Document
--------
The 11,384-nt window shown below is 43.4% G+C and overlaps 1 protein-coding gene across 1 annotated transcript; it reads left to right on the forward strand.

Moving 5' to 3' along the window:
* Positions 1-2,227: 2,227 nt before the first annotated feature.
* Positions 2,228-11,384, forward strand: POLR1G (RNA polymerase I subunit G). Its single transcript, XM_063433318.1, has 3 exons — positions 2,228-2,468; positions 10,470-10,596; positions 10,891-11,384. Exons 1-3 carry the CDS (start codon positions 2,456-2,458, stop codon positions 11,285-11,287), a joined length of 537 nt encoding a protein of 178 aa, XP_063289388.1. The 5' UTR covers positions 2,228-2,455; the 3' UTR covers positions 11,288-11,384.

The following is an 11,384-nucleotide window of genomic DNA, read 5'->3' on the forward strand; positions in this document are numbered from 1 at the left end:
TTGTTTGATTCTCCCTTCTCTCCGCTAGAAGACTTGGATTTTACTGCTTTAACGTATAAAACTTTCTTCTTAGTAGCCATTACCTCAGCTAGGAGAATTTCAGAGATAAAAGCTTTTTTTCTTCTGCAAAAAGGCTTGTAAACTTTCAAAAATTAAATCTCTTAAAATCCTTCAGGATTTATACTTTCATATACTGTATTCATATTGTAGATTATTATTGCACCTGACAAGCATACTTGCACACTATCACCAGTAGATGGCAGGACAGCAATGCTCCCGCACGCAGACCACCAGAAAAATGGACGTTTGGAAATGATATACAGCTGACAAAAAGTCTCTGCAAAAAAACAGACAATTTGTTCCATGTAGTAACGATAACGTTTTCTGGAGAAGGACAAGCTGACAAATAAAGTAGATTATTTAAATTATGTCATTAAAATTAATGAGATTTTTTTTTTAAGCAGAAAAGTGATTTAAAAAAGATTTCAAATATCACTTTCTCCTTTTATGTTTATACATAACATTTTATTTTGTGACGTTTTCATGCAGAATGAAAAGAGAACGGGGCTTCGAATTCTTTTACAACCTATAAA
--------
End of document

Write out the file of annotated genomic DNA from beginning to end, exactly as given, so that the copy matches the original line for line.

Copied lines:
The 11,384-nt window shown below is 43.4% G+C and overlaps 1 protein-coding gene across 1 annotated transcript; it reads left to right on the forward strand.

Moving 5' to 3' along the window:
* Positions 1-2,227: 2,227 nt before the first annotated feature.
* Positions 2,228-11,384, forward strand: POLR1G (RNA polymerase I subunit G). Its single transcript, XM_063433318.1, has 3 exons — positions 2,228-2,468; positions 10,470-10,596; positions 10,891-11,384. Exons 1-3 carry the CDS (start codon positions 2,456-2,458, stop codon positions 11,285-11,287), a joined length of 537 nt encoding a protein of 178 aa, XP_063289388.1. The 5' UTR covers positions 2,228-2,455; the 3' UTR covers positions 11,288-11,384.

The following is an 11,384-nucleotide window of genomic DNA, read 5'->3' on the forward strand; positions in this document are numbered from 1 at the left end:
TTGTTTGATTCTCCCTTCTCTCCGCTAGAAGACTTGGATTTTACTGCTTTAACGTATAAAACTTTCTTCTTAGTAGCCATTACCTCAGCTAGGAGAATTTCAGAGATAAAAGCTTTTTTTCTTCTGCAAAAAGGCTTGTAAACTTTCAAAAATTAAATCTCTTAAAATCCTTCAGGATTTATACTTTCATATACTGTATTCATATTGTAGATTATTATTGCACCTGACAAGCATACTTGCACACTATCACCAGTAGATGGCAGGACAGCAATGCTCCCGCACGCAGACCACCAGAAAAATGGACGTTTGGAAATGATATACAGCTGACAAAAAGTCTCTGCAAAAAAACAGACAATTTGTTCCATGTAGTAACGATAACGTTTTCTGGAGAAGGACAAGCTGACAAATAAAGTAGATTATTTAAATTATGTCATTAAAATTAATGAGATTTTTTTTTTAAGCAGAAAAGTGATTTAAAAAAGATTTCAAATATCACTTTCTCCTTTTATGTTTATACATAACATTTTATTTTGTGACGTTTTCATGCAGAATGAAAAGAGAACGGGGCTTCGAATTCTTTTACAACCTATAAA